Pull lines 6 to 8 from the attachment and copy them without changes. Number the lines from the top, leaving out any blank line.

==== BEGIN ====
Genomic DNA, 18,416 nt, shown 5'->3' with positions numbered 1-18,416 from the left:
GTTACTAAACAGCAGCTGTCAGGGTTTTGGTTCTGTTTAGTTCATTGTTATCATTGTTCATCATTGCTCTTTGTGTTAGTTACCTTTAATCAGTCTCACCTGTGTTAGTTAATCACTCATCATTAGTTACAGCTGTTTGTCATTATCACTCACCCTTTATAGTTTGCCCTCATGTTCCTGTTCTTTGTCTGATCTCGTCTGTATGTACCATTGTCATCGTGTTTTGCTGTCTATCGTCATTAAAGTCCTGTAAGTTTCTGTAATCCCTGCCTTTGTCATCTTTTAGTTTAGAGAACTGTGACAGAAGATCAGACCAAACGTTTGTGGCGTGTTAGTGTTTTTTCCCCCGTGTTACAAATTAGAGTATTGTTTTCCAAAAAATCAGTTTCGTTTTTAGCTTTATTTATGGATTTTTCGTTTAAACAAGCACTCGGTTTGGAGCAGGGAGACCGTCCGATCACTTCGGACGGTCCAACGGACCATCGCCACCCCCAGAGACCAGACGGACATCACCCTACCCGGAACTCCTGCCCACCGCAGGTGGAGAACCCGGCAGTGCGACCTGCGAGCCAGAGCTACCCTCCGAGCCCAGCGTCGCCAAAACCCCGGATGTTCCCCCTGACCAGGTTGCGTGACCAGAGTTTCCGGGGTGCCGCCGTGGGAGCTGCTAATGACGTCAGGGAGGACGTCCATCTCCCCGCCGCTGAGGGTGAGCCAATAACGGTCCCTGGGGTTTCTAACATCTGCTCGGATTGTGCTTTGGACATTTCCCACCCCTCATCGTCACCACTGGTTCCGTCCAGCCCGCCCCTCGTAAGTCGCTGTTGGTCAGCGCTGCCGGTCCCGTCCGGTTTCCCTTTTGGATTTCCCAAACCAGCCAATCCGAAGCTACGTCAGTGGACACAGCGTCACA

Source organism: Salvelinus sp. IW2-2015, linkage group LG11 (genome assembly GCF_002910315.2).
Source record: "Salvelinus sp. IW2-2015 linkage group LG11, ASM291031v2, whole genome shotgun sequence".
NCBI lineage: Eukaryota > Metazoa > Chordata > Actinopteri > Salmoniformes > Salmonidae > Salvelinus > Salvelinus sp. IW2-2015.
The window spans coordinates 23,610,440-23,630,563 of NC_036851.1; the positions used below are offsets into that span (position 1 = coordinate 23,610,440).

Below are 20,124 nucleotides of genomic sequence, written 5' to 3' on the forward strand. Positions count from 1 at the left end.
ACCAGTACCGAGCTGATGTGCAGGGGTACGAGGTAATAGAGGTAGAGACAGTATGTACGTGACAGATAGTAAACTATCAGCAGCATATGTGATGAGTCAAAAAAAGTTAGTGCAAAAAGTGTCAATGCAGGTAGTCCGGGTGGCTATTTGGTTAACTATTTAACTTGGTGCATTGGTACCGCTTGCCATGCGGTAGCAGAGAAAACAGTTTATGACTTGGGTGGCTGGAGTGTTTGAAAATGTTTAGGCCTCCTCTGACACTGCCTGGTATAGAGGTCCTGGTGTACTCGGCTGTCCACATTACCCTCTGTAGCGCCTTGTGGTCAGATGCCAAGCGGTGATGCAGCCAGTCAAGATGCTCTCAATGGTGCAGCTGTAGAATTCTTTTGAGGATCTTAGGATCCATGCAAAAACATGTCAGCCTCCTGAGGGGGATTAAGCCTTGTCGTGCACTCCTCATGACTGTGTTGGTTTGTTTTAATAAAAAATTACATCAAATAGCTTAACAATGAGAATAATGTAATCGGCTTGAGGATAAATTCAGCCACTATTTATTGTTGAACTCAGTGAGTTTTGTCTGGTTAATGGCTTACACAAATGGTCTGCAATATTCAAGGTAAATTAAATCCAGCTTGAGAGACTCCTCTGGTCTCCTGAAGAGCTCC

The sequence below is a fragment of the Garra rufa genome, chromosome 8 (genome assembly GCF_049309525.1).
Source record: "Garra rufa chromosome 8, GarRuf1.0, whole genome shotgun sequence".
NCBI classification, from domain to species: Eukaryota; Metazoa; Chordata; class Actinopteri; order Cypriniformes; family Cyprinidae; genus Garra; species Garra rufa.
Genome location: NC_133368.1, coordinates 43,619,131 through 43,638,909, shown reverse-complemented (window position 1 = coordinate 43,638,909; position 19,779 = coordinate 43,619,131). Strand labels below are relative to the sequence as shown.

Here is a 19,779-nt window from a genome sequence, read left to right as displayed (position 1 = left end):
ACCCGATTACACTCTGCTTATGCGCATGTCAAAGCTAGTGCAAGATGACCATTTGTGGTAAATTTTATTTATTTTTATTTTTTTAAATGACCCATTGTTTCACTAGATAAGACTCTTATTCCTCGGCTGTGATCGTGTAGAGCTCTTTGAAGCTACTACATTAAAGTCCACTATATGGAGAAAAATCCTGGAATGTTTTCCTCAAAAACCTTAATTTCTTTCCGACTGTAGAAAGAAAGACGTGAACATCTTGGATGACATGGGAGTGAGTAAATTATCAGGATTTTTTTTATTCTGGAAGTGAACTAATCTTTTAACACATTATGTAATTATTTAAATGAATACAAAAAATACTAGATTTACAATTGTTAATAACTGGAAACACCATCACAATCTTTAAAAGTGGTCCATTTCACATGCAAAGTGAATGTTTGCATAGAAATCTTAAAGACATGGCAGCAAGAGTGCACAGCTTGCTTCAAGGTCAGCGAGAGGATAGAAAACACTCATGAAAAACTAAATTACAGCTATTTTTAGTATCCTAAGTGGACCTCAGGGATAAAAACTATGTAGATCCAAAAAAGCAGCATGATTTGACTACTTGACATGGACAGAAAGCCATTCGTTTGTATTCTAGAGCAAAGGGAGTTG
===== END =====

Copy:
The window spans coordinates 23,610,440-23,630,563 of NC_036851.1; the positions used below are offsets into that span (position 1 = coordinate 23,610,440).

Below are 20,124 nucleotides of genomic sequence, written 5' to 3' on the forward strand. Positions count from 1 at the left end.
ACCAGTACCGAGCTGATGTGCAGGGGTACGAGGTAATAGAGGTAGAGACAGTATGTACGTGACAGATAGTAAACTATCAGCAGCATATGTGATGAGTCAAAAAAAGTTAGTGCAAAAAGTGTCAATGCAGGTAGTCCGGGTGGCTATTTGGTTAACTATTTAACTTGGTGCATTGGTACCGCTTGCCATGCGGTAGCAGAGAAAACAGTTTATGACTTGGGTGGCTGGAGTGTTTGAAAATGTTTAGGCCTCCTCTGACACTGCCTGGTATAGAGGTCCTGGTGTACTCGGCTGTCCACATTACCCTCTGTAGCGCCTTGTGGTCAGATGCCAAGCGGTGATGCAGCCAGTCAAGATGCTCTCAATGGTGCAGCTGTAGAATTCTTTTGAGGATCTTAGGATCCATGCAAAAACATGTCAGCCTCCTGAGGGGGATTAAGCCTTGTCGTGCACTCCTCATGACTGTGTTGGTTTGTTTTAATAAAAAATTACATCAAATAGCTTAACAATGAGAATAATGTAATCGGCTTGAGGATAAATTCAGCCACTATTTATTGTTGAACTCAGTGAGTTTTGTCTGGTTAATGGCTTACACAAATGGTCTGCAATATTCAAGGTAAATTAAATCCAGCTTGAGAGACTCCTCTGGTCTCCTGAAGAGCTCC